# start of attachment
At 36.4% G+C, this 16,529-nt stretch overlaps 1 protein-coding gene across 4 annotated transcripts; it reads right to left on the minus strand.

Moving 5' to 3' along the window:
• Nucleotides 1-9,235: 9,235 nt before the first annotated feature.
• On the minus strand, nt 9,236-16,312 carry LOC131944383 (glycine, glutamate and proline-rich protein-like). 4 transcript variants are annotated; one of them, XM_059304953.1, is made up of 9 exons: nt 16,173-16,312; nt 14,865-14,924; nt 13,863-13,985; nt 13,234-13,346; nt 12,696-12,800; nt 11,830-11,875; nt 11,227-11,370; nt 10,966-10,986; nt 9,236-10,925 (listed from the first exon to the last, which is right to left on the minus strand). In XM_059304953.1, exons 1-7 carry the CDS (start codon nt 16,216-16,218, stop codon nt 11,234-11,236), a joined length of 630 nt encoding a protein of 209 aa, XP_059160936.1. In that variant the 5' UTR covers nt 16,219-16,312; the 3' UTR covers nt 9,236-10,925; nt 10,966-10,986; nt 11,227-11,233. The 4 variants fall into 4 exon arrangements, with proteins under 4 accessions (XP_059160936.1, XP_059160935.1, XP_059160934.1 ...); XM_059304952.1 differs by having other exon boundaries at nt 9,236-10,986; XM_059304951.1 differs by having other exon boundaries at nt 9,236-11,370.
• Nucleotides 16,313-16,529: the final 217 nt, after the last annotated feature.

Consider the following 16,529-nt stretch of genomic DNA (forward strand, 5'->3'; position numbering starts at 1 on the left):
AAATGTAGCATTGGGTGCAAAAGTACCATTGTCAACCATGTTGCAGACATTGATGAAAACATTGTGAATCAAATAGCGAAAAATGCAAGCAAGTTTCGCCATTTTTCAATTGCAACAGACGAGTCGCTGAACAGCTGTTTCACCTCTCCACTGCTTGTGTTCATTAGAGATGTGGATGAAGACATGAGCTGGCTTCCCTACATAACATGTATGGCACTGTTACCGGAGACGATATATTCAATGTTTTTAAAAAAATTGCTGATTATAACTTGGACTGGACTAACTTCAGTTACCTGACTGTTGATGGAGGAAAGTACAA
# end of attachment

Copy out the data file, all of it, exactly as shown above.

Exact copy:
At 36.4% G+C, this 16,529-nt stretch overlaps 1 protein-coding gene across 4 annotated transcripts; it reads right to left on the minus strand.

Moving 5' to 3' along the window:
• Nucleotides 1-9,235: 9,235 nt before the first annotated feature.
• On the minus strand, nt 9,236-16,312 carry LOC131944383 (glycine, glutamate and proline-rich protein-like). 4 transcript variants are annotated; one of them, XM_059304953.1, is made up of 9 exons: nt 16,173-16,312; nt 14,865-14,924; nt 13,863-13,985; nt 13,234-13,346; nt 12,696-12,800; nt 11,830-11,875; nt 11,227-11,370; nt 10,966-10,986; nt 9,236-10,925 (listed from the first exon to the last, which is right to left on the minus strand). In XM_059304953.1, exons 1-7 carry the CDS (start codon nt 16,216-16,218, stop codon nt 11,234-11,236), a joined length of 630 nt encoding a protein of 209 aa, XP_059160936.1. In that variant the 5' UTR covers nt 16,219-16,312; the 3' UTR covers nt 9,236-10,925; nt 10,966-10,986; nt 11,227-11,233. The 4 variants fall into 4 exon arrangements, with proteins under 4 accessions (XP_059160936.1, XP_059160935.1, XP_059160934.1 ...); XM_059304952.1 differs by having other exon boundaries at nt 9,236-10,986; XM_059304951.1 differs by having other exon boundaries at nt 9,236-11,370.
• Nucleotides 16,313-16,529: the final 217 nt, after the last annotated feature.

Consider the following 16,529-nt stretch of genomic DNA (forward strand, 5'->3'; position numbering starts at 1 on the left):
AAATGTAGCATTGGGTGCAAAAGTACCATTGTCAACCATGTTGCAGACATTGATGAAAACATTGTGAATCAAATAGCGAAAAATGCAAGCAAGTTTCGCCATTTTTCAATTGCAACAGACGAGTCGCTGAACAGCTGTTTCACCTCTCCACTGCTTGTGTTCATTAGAGATGTGGATGAAGACATGAGCTGGCTTCCCTACATAACATGTATGGCACTGTTACCGGAGACGATATATTCAATGTTTTTAAAAAAATTGCTGATTATAACTTGGACTGGACTAACTTCAGTTACCTGACTGTTGATGGAGGAAAGTACAA